By Justin Schollard
Alright ladies, this one’s for you. I think I may have heard this LITERALLY one million times “I want to try CrossFit but I’m afraid I’ll bulk up”. I know, I know. Society has done a number on the psychology of attractiveness and therefor the mass perception of what the ideal female body should look like. Not a day goes by where we’re not barraged with tiny women in their bikinis, underwear or skinny jeans. I must say that from from a clearly observation standpoint these standards are mainly upheld in the eyes of other women mind you. Men seem to be a little more forgiving on the matter, especially the kind of men you’ll meet at a CrossFit gym.
Functional strength and conditioning (CrossFit) is not meant to be a platform for bulking or putting on mass. In fact, most great strength and conditioning coaches will warn against getting too big. The reason for this is athleticism and the constant effort to improve it. This all culminates to what we in the functional strength and conditioning world consider to be true fitness. Not just the ability to look good in a pair of jeans but actually being strong, fast, agile, powerful, explosive etc. All the hallmarks of the athlete, and if in the process of transforming oneself into this athlete you happen to put on a couple of pounds of muscle then so be it! Its your body’s natural, organic adaptational response to training properly and consistently. Your appearance should be a consequence of your fitness and the benefits getting under a heavy barbell a couple times a week far outweigh the aesthetic down side of a little muscle. In fact that extra muscle might be the very thing that burns off the extra few pounds you been trying to shed for 5 years.. Hmmm, how ironic. Embrace the barbell ladies.
In his book “Spark” author John Ratey, MD Illuminates the point that on average women loose about 1% of their bone mass per year after age 30 and 2% per year after age 60. Putting them at a much higher risk for osteoporosis than men. Dr. Ratey writes about a study that was conducted where a group of women in their 60s who all claim to not workout were measured for bone mass and then put on a 6 month 3 x week resistance training program. After the 6 months on average all the women had a increased their bone mass by .5% Thats a 1.5% swing in 6 months! The bottom line is that strength training goes way beyond just looking strong. It’s about long term health and well-being. Strength isn’t something that just happens or that you either have or you don’t. Its a practice and a skill. Neurological as much as physical. It teaches us how to manage our stress response to the weight that we’re lifting and push our selves beyond what our brain tells us is the limit. It gives us confidence and a sense of power over life’s unpredictability.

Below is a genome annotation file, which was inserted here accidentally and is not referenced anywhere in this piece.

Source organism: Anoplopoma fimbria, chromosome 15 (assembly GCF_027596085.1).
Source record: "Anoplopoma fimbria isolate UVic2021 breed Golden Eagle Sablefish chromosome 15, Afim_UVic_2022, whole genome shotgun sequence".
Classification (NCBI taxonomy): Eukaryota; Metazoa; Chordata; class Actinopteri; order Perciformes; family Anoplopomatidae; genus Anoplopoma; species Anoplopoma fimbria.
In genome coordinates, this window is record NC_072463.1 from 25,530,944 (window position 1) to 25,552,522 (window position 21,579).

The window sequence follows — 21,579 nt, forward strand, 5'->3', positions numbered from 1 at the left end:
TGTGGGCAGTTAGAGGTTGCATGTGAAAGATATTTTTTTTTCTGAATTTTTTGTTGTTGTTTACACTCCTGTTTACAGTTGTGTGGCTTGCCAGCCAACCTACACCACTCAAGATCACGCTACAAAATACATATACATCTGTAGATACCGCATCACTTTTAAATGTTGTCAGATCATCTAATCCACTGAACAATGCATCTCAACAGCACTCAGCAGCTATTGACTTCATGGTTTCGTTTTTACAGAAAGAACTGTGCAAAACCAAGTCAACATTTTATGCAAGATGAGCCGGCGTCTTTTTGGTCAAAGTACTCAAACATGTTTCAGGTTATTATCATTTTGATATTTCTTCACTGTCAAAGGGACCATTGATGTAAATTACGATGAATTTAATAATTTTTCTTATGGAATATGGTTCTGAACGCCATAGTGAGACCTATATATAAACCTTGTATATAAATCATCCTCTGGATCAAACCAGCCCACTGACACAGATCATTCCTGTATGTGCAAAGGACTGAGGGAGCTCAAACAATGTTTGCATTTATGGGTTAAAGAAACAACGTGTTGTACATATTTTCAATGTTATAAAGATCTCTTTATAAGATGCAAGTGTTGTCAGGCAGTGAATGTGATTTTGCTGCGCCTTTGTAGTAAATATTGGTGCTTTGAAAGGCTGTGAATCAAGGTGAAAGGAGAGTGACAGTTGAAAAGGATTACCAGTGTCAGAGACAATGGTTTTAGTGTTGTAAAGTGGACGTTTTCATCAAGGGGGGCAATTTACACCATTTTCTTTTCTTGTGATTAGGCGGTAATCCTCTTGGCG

It takes years to build a true foundation in strength based of industry standards of what is considered “good”. For example: being able back squat twice your body weight. Don’t worry most of us will never see those kinds of numbers but it gives you a sense of what some of people are working towards. The point isn’t whether you’re actually that strong or will ever be that strong but rather if you’re actively trying to improve your body’s condition through consistent and progressive strength training even if that means you start to see a muscle or two show in your thigh.
A new dawn is approaching. As more and more women around the world ditch the ballet bootcamps and pick up barbells the antiquated image of the ideal feminine body fades away as the next generation of the recreational female athlete emerges. Why should this be reserved only for men? The damsel in distress days are coming to an end as women of all types and sizes engage in the art of strength training and appreciate its benefits. We’re not talking about body building. Mass for the sake of mass is something else entirely. We’re talking about the tacit self control and stress management that one develops after years of countless sessions under a heavy barbell. Not necessarily for vanity although that does come as a result of hard work, but for the confidence of knowing that if someone or something gets the best of you it wont because of a lack of strength.